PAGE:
- Complete your CJRS claim at the end of the month, once you are aware of the employees’ worked hours. This will affect cashflow as you will need to pay out the wages before HMRC make payment to you.
- Make your CJRS claim from the 16th of the month based on the hours you expect the employee to work in the month, and then make an adjustment in the later claim.
- Make more frequent CJRS claims i.e. weekly.
We’d be happy to discuss these options with you and the changes to the claims process which the new CJRS rules will require. We recommend doing this as soon as possible.
What to do after the claim has been submitted
Once HMRC have received your claim and processed it, they will pay it via BACS payment to a UK bank account.
You should make your claim in accordance with actual payroll amounts at the point at which you run your payroll or in advance of an imminent payroll.
You must pay the employee all the grant you receive for their gross pay; no fees can be charged from the money that is granted. You can choose to top up the employee’s salary, but you do not have to.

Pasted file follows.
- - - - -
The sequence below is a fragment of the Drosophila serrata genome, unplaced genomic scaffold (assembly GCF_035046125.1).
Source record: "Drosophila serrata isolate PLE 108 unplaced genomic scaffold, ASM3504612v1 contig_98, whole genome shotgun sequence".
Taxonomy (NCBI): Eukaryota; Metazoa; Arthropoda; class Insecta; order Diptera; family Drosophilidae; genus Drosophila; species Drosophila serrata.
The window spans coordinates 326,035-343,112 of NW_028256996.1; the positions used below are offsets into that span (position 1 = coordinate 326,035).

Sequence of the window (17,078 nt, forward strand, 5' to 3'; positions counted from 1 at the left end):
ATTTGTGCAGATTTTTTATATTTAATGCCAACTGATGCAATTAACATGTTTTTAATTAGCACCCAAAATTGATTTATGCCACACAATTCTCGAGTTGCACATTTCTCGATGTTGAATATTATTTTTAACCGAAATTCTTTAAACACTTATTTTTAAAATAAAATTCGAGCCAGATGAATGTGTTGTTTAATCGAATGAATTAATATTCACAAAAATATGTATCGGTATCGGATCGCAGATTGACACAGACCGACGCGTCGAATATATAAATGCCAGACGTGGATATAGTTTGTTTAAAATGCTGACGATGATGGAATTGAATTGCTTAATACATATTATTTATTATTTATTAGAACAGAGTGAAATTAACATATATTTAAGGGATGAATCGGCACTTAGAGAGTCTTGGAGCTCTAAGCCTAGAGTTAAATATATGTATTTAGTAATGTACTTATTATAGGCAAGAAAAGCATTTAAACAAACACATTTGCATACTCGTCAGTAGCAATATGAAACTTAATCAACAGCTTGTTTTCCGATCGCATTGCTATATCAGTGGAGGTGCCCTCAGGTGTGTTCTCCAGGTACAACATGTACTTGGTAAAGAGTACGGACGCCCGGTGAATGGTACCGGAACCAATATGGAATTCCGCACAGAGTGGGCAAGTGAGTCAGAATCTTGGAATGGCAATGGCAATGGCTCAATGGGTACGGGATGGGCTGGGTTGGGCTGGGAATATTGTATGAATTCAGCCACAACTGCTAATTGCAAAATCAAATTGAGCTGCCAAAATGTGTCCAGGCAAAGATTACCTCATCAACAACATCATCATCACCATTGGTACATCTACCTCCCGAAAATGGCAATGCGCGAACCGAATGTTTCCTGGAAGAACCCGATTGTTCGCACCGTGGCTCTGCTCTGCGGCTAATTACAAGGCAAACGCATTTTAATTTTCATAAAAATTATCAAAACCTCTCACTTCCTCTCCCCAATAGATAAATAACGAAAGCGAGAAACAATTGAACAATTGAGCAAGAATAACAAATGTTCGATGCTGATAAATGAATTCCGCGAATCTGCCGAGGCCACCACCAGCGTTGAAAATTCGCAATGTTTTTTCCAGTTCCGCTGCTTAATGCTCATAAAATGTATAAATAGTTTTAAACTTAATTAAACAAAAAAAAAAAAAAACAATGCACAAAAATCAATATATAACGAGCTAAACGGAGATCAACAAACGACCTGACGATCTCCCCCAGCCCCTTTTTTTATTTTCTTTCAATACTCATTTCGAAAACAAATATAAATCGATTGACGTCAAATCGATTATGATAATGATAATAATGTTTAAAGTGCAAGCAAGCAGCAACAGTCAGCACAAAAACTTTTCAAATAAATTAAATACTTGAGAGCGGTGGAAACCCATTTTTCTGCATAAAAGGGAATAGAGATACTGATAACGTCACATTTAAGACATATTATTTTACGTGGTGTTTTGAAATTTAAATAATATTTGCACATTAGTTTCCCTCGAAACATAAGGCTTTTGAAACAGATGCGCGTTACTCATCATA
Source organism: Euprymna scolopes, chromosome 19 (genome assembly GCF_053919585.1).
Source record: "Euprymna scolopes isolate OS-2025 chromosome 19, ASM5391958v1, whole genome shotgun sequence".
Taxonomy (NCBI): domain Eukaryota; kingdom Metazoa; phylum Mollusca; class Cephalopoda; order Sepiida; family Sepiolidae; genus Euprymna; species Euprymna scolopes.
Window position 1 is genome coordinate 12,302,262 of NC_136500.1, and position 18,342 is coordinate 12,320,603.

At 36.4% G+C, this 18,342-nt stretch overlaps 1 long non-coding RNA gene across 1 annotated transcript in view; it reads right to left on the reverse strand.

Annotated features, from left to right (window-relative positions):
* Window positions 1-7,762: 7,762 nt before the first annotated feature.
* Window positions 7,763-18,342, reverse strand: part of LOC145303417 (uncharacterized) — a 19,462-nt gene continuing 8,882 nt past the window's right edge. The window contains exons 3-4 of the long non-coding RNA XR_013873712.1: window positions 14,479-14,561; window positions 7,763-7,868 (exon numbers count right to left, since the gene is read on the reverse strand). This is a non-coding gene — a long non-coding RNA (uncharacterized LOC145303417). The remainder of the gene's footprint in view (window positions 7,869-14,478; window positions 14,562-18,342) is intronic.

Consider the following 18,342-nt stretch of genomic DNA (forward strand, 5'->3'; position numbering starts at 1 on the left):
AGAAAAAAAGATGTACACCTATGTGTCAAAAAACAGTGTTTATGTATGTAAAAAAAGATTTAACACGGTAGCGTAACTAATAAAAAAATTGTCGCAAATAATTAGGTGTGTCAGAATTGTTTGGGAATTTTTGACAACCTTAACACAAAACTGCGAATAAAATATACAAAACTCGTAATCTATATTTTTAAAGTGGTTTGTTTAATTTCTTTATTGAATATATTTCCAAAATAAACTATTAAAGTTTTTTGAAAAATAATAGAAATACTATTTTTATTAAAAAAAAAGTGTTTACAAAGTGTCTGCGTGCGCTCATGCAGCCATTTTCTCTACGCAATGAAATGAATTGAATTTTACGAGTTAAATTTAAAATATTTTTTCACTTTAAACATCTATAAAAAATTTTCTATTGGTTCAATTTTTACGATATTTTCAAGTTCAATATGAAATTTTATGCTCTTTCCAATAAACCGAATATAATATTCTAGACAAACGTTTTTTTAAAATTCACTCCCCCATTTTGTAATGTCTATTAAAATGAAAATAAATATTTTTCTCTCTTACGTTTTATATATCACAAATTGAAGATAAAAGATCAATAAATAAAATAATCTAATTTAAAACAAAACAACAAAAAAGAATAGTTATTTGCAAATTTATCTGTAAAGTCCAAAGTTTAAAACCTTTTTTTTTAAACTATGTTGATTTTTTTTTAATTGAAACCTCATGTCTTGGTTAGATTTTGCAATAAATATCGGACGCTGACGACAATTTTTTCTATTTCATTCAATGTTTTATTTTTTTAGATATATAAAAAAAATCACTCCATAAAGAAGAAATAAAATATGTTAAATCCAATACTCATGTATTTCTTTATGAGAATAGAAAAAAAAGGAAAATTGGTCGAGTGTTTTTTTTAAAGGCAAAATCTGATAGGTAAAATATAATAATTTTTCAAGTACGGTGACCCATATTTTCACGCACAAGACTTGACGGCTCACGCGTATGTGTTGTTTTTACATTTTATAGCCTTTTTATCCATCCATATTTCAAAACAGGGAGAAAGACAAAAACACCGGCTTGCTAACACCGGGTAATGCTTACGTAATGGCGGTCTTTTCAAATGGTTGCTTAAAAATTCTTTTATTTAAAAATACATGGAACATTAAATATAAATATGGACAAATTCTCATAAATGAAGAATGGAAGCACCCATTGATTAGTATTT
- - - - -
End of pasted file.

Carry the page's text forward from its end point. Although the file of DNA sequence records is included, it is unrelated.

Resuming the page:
The end of CJRS
The employer must make a decision, depending on their circumstances, as to whether employees can return fully to their duties when the government ends the scheme. If not, it may be necessary to consider termination of employment (redundancy).
Income tax and Employee National Insurance
As mentioned above, wages of furloughed employees are subject to income tax and National Insurance as usual. Employees must also pay auto enrolment contributions on qualifying earnings, unless they have chosen to opt out or to cease saving into a workplace pension scheme.
Employers will be liable to pay Employer NICs on wages paid, as well as auto enrolment contributions on qualifying earnings unless an employee has opted out or has ceased saving into a workplace pension scheme.
Tax treatment of the CJRS grant
Payments received by a business under the scheme must be included as income in the business’ calculation of its taxable profits for income tax and corporation tax purposes, in accordance with normal principles.
Job Retention Bonus
As announced by the Chancellor on 8 July, the government will introduce a one-off payment of £1,000 to UK employers for every employee furloughed under CJRS who remains continuously employed through to the end of January 2021.
Employees must earn above the Lower Earnings Limit (£520 per month) on average between the end of CJRS and the end of January 2021.
Payments will be made from February 2021.
How BKL can help
We can advise you on maximising your entitlement under the Coronavirus Job Retention Scheme and we can also process such claims on your behalf, so as to ensure you receive HMRC funding as soon as possible. Please get in touch with us using our enquiry form.